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Cyclades Islands | Naxos

Naxos History

The first inhabitants of Naxos were probably Thracian, later supplanted by the Karians, whose early leader gave his name to the island.
Beside the present town of Naxos, inhabited from 3000 B.C., are the sea-eroded remains of a Cycladic town at Grotta, and, at Kastraki, there is a Cycladic acropolis by the Mycenaean fort.  Homer, the famous Greek poet, mentions the island with the name Dia (or Zeus) and other ancient writers by other names. 
In mythology, Theseus and the Cretan princess Ariadne stopped off at Naxos on their way to Athens, after the destruction of the Minotaur.  Then, for some unknown reason, Theseus deserted the girl who had assisted him so greatly and left for Athens with the other Athenians.  Ancient writers had many and varied explanations for the hero’s behaviour.  One was that he had fallen in love with another woman, Aegle, a second that he was fearful of his reception (and hers!) in Athens if he arrived with the daughter of their ancient enemy, King Minos, for a bride.
This myth supposedly demonstrates the rise of a late Cycladic culture after the fall of Crete, which itself eventually gave way to the Ionian and Athenian ones.  As for poor Ariadne, she later married the god of wine, Dionysos, who happened to be on Naxos at the time teaching the Naxians how to make wine.  In honor of Dionysos and his bride Ariadne, the islands held large festivals in the spring, and even today the Naxos inhabitants organize wine festivals.
After the passing of the Thracians, Naxos was inhabited by the Phoenicians and the Cretans.
The greatest enemies of powerful ancient Naxos were the Miletians from Asia Minor.  Many battles were fought between the two rivals at the fort called Delion, of which a few vestiges remain by Naxos town.  It was here that the Naxian heroine, Polykrite, fled when her island was besieged by these enemies, only to find the gate of the fortress already closed.  One of the Miletian leaders found her there and fell so much in love with her that he agreed to help her people, informing her of all the movements of his armies.
Thus the Naxians were able to make a sudden and vicious attack on the Miletians.  However, in the confusion of the battle, Polykrite’s lover, turned traitor for her sake, also perished, and the girl died in sorrow the next day, despite being acclaimed a great heroine.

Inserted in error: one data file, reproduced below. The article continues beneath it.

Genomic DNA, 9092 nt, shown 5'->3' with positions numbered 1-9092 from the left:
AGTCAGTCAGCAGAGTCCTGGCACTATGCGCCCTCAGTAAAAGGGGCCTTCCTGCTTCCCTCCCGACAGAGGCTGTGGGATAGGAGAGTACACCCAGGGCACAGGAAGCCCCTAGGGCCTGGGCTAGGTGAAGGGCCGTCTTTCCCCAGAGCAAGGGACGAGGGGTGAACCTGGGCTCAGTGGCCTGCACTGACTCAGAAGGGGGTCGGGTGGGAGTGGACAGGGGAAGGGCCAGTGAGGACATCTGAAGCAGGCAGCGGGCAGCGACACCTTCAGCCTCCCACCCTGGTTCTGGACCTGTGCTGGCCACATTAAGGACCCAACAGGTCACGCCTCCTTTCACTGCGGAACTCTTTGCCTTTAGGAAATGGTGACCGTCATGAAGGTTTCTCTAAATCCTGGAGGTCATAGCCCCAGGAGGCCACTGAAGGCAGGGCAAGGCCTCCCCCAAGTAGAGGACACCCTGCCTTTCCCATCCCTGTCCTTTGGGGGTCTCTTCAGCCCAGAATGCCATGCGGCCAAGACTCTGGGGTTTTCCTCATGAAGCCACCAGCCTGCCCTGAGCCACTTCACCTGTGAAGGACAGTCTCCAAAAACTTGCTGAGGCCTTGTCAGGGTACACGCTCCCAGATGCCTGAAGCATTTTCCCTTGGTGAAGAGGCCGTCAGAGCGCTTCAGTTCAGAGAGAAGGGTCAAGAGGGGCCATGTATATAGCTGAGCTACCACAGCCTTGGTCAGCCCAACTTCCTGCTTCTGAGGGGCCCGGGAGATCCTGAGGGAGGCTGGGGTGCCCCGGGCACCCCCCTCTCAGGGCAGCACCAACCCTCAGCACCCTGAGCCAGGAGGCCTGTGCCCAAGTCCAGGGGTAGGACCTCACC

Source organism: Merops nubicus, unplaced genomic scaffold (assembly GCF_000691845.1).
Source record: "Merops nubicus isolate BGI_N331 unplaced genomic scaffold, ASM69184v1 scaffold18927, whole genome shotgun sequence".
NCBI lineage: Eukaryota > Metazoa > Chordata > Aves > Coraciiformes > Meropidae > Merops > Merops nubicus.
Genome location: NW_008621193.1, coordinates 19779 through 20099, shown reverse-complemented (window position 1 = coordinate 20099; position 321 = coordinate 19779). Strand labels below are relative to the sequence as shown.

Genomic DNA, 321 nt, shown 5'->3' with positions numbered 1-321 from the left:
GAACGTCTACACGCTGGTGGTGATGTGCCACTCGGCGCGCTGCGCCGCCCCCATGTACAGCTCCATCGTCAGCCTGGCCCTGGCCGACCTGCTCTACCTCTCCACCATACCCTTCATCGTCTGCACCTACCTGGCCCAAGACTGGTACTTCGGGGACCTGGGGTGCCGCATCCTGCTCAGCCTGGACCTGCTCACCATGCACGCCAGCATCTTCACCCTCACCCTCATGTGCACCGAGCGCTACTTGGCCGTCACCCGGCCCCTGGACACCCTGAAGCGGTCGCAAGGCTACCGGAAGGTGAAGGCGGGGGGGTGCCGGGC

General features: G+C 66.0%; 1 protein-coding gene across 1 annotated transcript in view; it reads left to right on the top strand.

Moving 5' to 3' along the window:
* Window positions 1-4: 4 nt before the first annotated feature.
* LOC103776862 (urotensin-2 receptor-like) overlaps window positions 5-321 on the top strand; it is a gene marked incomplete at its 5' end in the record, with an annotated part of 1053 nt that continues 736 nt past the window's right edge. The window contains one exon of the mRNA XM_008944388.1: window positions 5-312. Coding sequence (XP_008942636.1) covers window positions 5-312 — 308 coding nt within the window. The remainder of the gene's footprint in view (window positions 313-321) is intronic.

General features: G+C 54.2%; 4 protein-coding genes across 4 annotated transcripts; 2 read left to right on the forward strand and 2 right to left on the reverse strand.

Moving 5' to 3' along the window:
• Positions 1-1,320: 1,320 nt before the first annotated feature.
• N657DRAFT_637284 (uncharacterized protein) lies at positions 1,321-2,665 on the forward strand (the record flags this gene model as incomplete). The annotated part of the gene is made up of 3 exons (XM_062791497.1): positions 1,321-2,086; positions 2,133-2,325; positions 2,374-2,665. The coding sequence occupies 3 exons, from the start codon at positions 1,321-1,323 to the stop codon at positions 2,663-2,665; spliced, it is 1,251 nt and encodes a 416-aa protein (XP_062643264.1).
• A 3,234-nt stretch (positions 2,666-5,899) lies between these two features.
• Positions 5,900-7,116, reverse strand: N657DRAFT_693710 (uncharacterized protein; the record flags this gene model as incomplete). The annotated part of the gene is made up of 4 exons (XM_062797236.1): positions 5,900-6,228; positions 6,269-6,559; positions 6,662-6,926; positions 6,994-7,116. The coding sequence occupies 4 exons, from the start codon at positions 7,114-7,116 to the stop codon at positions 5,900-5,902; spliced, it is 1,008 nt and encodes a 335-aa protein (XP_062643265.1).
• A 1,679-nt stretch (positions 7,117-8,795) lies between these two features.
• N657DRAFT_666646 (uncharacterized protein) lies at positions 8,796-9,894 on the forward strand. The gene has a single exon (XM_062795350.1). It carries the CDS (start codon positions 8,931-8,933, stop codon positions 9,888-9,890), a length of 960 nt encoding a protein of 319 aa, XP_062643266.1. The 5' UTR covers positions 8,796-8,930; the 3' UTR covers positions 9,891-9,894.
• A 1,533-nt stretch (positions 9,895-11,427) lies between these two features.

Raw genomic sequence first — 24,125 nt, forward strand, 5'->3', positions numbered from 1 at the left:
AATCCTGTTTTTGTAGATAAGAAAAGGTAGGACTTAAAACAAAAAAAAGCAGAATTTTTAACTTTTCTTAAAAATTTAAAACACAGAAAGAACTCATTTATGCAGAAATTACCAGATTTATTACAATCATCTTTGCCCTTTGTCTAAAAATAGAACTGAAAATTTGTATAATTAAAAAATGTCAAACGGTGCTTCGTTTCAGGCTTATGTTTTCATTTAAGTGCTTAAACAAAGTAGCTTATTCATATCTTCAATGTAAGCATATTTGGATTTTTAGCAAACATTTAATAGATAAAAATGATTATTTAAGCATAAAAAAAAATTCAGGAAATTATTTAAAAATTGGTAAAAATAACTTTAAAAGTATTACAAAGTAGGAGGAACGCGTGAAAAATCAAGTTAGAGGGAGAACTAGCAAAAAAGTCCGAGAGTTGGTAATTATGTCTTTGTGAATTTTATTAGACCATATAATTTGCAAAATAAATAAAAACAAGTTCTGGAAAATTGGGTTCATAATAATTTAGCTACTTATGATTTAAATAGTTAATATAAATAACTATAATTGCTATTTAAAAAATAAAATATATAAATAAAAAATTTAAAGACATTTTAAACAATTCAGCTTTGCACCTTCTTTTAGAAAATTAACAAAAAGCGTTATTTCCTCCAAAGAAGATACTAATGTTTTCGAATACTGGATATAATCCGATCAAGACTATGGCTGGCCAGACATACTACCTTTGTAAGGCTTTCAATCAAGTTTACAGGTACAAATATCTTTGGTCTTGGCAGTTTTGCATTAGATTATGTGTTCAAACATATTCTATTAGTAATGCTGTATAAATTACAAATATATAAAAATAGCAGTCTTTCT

Naxos was one of the first islands to work in marble, later producing in the Archaic period the lions of Delos and huge kouros statues.  Two of these were left in the quarries because they were flawed. 
In 523 B.C. the tyrant Lygdamis decided to make the buildings of Naxos the highest and most glorious of all of Greece.  The archaic temple was Ionic.  It was 59 m long x 28 m wide, and it was designed to have peristyle of 6x12 columns with double porticos at its end.  The only remaining sign of Lygdamis’ determination is the huge lintel from the gate of the Temple of Apollo, located next to the town on the islet Palatia.  An ancient mole connects Palatia to the mainland, attesting to the former glory of Naxos when the island was the leader of the Ionic Amphictyonic League. 
Political opponents of Lygdamis, in league with the Spartans, overthrew the tyrant in 506 B.C.  Lygdamis’ followers sought the help of the Persians who sent an army to the island, only to see it defeated.  In 490 B.C., however, a Persian fleet, under Megagetes, sacked Naxos in revenge and sold the islanders as slaves, at least all those who were not lucky enough to escape to the mountains.
When the Persian Wars had ended, with Naxos playing a very small part in the battles, the island was the first to come under Athenian rule in 471 B.C.  It became part of the Macedonian kingdom in 338 B.C., after the battle of Chaeronia.
Later Naxos came under the rule of the Ptolemies of Egypt, and finally the Romans took command.  During the Roman Empire, the island suffered terrible raids by pirates, mostly by the Saracens.  Apostle John, from Patmos, brought Christianity to the island in the first century A.D.
The Byzantines continued to build defensive walls on this rich and strategic island.  Then it was in the power of governors who were responsible to the prefect of Constantinople.  Next to conquer the island were the Venetians, who later turned the island over to Marco Sanudo in 1207, after a two month siege.  He became Duke of Naxos and the Archipelago.  Recognized by the Latin Emperor of Constantinople, Sanudo made Naxos the capital of his Duchy.
The Dukes of Naxos ruled until 1566, when the Turks claimed the island, but like many of the islands during the Turkish occupation, it enjoyed a fair degree of autonomy.  The Russians interrupted this rule between 1770 and 1774.  In 1821 the islanders took part in the Greek War of Independence with patriots from Crete and other Aegean islands.  The end of the war freed Naxos from Turkish rule.
Petros Protapapadakis, a Naxian, planned the Corinth canal and gave many public works to the island, boosting its financial status.  He was the Minister of Economics in 1922 during the misadventure in Asia minor, and was executed with other members of that sad government by the following regime.  His statue now stands by the port.